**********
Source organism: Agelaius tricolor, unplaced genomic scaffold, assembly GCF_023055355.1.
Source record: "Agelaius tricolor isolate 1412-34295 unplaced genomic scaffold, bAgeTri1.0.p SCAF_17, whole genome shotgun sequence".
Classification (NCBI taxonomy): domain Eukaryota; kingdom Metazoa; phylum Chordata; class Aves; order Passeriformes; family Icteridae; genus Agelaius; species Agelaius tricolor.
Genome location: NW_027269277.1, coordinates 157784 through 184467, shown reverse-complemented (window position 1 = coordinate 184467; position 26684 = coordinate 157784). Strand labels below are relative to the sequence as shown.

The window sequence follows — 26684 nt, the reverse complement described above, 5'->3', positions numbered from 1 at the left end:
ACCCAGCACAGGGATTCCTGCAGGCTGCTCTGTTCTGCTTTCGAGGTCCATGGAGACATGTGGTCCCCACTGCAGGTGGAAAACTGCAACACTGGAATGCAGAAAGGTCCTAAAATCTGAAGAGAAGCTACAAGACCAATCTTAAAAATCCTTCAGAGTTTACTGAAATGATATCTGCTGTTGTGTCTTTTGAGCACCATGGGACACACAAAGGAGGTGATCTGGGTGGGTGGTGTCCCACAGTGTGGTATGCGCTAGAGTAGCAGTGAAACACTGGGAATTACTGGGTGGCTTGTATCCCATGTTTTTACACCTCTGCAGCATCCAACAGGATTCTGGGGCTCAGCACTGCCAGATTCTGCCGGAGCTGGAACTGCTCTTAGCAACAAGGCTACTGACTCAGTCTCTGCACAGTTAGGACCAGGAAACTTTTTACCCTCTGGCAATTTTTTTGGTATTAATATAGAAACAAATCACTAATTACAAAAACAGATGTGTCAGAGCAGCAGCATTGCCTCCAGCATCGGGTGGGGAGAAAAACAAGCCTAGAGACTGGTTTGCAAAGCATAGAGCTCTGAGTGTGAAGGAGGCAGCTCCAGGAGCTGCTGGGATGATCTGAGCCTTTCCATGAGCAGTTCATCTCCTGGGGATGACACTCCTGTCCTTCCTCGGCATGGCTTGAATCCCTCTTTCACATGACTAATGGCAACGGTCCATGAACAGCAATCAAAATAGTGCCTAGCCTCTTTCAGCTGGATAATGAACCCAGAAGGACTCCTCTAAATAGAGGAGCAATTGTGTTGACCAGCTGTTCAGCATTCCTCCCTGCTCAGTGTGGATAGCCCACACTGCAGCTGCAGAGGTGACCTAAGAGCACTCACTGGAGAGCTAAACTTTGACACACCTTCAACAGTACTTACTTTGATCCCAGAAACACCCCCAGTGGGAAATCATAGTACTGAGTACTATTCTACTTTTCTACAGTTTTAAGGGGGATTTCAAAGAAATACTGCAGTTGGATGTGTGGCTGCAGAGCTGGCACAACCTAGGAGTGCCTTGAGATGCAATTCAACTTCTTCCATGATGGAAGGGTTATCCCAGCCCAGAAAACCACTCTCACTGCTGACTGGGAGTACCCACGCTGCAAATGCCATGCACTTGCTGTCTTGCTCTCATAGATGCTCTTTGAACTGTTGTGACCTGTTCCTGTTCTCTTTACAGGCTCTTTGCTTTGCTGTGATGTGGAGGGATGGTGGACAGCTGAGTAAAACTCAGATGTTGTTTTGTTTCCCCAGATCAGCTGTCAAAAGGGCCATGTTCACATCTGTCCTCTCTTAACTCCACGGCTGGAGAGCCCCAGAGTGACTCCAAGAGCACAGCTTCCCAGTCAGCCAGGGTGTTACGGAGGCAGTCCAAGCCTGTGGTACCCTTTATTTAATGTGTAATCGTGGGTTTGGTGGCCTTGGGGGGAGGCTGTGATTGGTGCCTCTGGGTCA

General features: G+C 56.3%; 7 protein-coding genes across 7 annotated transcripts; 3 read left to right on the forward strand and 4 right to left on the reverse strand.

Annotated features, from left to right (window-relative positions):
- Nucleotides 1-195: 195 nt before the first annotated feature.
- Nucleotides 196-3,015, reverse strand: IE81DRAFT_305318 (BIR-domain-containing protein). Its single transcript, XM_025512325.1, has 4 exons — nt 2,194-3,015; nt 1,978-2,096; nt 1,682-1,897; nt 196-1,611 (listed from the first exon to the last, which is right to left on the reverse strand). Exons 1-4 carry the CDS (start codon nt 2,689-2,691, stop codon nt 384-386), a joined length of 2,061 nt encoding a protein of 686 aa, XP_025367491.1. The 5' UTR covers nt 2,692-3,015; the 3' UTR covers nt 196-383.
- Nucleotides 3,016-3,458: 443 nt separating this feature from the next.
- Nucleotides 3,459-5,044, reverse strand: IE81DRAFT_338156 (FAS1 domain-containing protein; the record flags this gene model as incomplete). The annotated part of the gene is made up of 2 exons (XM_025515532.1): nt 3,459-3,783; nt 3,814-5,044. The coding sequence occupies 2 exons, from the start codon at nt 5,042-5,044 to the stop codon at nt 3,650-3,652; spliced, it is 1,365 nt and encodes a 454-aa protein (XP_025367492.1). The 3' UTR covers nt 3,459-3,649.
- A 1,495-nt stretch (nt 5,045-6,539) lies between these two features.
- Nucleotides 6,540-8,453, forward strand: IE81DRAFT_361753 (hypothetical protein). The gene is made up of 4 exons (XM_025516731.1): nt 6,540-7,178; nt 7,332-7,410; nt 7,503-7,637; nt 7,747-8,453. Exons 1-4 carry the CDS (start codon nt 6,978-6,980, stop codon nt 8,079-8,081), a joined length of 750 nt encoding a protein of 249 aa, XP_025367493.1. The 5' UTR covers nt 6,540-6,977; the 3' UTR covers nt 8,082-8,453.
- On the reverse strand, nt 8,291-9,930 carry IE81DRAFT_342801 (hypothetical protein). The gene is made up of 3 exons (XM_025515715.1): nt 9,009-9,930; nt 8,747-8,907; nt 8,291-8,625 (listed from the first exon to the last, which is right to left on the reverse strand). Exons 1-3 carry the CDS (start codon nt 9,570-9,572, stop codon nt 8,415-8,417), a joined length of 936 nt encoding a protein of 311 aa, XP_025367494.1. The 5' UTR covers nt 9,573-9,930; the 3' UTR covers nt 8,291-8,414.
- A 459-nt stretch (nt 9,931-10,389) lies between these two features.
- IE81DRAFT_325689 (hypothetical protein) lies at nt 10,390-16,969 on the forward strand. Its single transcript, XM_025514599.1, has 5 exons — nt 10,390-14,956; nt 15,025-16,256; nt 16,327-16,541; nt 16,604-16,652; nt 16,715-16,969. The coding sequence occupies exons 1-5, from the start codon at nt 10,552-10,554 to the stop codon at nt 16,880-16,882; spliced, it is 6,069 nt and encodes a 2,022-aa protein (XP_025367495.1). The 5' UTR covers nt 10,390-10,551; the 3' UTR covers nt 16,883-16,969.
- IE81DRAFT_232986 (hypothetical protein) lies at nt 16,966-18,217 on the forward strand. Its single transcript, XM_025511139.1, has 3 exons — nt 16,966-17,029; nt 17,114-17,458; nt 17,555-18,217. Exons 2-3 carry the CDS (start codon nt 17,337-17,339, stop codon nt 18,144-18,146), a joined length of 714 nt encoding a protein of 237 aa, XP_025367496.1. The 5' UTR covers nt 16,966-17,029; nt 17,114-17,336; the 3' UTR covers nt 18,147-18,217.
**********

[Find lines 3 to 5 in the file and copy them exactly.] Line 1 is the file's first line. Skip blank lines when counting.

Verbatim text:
Classification (NCBI taxonomy): domain Eukaryota; kingdom Metazoa; phylum Chordata; class Aves; order Passeriformes; family Icteridae; genus Agelaius; species Agelaius tricolor.
Genome location: NW_027269277.1, coordinates 157784 through 184467, shown reverse-complemented (window position 1 = coordinate 184467; position 26684 = coordinate 157784). Strand labels below are relative to the sequence as shown.

The window sequence follows — 26684 nt, the reverse complement described above, 5'->3', positions numbered from 1 at the left end: